Foreign Fluency can grow into a respected provider of language services, he said. "Using a professional practice business model where a client base is developed and secured demonstrates its economic viability."
It's early on a Tuesday morning and
Cathy Sirk is a bit breathless but looking energized,
and with reason.
Since last June, her business has grown rapidly.
The class roster for her foreign language instruction business, Foreign Fluency, climbed from about 25 to 110 students, and in January Sirk had to hire two teachers to help balance her workload. This week she'll introduce a new French course with the help of yet another instructor.
"The biggest thing that came out (of the makeover) was that I got into the home-school market," she said.
Appealing to the parents and decision-makers in that market had eluded Sirk, despite her best efforts to advertise to them. Among her current list of 110 students, she can count a group of 24 home-schooled children.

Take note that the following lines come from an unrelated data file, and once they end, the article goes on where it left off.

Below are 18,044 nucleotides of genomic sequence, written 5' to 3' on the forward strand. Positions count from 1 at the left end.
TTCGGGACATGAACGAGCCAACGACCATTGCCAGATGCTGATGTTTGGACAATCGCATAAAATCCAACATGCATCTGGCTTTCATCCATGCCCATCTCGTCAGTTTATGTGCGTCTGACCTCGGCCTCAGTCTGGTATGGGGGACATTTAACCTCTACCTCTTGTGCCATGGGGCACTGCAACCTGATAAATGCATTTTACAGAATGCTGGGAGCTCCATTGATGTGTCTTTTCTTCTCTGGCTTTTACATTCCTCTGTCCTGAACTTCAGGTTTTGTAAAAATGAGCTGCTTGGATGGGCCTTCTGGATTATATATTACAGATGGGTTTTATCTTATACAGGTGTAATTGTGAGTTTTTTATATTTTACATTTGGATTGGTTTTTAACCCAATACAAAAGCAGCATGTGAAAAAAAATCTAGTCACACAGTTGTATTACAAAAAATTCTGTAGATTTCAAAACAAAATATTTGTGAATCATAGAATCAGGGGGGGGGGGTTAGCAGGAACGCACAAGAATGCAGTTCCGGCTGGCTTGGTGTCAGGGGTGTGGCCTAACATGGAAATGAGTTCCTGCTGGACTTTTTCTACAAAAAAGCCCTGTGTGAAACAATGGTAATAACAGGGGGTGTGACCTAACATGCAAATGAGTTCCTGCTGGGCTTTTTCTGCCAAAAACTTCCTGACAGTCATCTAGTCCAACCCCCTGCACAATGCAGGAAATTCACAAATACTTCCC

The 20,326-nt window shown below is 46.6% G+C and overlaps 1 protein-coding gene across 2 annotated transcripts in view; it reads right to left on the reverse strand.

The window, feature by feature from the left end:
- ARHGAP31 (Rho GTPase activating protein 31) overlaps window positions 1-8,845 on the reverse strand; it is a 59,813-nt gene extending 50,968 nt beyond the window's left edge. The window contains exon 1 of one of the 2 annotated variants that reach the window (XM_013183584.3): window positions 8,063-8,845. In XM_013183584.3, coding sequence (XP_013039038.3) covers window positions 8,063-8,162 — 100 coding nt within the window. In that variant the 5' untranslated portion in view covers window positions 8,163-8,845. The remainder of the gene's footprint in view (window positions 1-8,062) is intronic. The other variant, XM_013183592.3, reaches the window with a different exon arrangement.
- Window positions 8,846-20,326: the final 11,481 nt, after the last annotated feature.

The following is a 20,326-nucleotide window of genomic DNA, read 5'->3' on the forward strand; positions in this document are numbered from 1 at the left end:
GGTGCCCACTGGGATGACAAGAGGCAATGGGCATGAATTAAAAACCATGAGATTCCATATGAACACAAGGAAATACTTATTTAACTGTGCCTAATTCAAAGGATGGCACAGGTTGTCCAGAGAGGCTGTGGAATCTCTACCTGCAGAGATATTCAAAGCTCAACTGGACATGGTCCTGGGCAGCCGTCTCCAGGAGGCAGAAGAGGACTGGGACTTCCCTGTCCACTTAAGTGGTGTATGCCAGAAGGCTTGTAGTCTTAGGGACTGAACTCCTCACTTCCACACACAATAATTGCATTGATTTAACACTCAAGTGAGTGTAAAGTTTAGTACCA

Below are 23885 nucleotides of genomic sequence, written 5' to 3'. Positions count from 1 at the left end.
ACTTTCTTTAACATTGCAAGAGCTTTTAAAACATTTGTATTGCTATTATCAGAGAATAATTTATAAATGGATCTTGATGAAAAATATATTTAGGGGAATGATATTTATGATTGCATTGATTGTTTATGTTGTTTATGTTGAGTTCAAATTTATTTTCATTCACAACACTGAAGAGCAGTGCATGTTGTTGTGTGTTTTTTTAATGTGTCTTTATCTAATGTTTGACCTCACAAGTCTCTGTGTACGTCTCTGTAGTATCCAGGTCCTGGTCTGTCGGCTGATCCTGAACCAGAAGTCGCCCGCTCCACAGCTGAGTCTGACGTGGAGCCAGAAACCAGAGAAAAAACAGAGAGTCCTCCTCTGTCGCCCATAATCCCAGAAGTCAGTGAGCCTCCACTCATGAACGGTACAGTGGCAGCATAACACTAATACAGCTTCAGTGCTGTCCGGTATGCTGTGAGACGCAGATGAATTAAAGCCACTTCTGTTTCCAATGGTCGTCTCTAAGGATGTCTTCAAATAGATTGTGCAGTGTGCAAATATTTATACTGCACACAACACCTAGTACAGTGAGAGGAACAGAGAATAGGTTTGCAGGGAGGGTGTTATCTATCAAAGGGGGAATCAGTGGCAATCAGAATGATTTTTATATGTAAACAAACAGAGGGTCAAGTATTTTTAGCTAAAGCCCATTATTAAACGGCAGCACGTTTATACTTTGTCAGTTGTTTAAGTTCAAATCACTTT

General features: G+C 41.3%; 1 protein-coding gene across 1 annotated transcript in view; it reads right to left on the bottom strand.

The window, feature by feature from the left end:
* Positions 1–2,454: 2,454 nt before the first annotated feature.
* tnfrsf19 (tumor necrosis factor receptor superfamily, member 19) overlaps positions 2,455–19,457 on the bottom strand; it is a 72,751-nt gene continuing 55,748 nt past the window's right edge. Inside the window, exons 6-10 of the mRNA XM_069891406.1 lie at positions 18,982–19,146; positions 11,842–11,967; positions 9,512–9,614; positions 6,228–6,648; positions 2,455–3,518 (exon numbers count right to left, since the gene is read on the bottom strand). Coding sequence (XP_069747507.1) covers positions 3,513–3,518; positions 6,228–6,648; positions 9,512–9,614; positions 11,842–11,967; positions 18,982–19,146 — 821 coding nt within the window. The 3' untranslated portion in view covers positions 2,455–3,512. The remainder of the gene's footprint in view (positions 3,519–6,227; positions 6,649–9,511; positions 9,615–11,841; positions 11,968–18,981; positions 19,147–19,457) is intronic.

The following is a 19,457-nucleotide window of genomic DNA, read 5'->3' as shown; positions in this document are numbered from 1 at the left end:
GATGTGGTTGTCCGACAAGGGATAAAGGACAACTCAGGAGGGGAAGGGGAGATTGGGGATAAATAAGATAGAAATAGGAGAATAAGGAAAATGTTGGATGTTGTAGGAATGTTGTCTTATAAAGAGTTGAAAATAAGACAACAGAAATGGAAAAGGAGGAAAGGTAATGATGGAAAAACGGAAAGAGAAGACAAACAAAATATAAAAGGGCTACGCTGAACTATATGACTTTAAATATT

Her success thus far has not only boosted the number of referrals she receives, but has also earned her more credibility with parents and teachers.
"People would call me and say, 'I want you to come to my daughter's school,' " Sirk said.
These requests were music to her ears.
One of her earlier goals had been to gain entry to elementary schools. At the time, however, Sirk lacked the contacts that could give her easier access to administrators and others in charge.
Encouraged by the parents' requests, Sirk placed some calls to the Marana school district. Her efforts paid off and she managed to get donated class space from teachers at three Marana elementary schools including Ironwood and Quail Run. Classes are held after school so she doesn't intrude on teachers' schedules.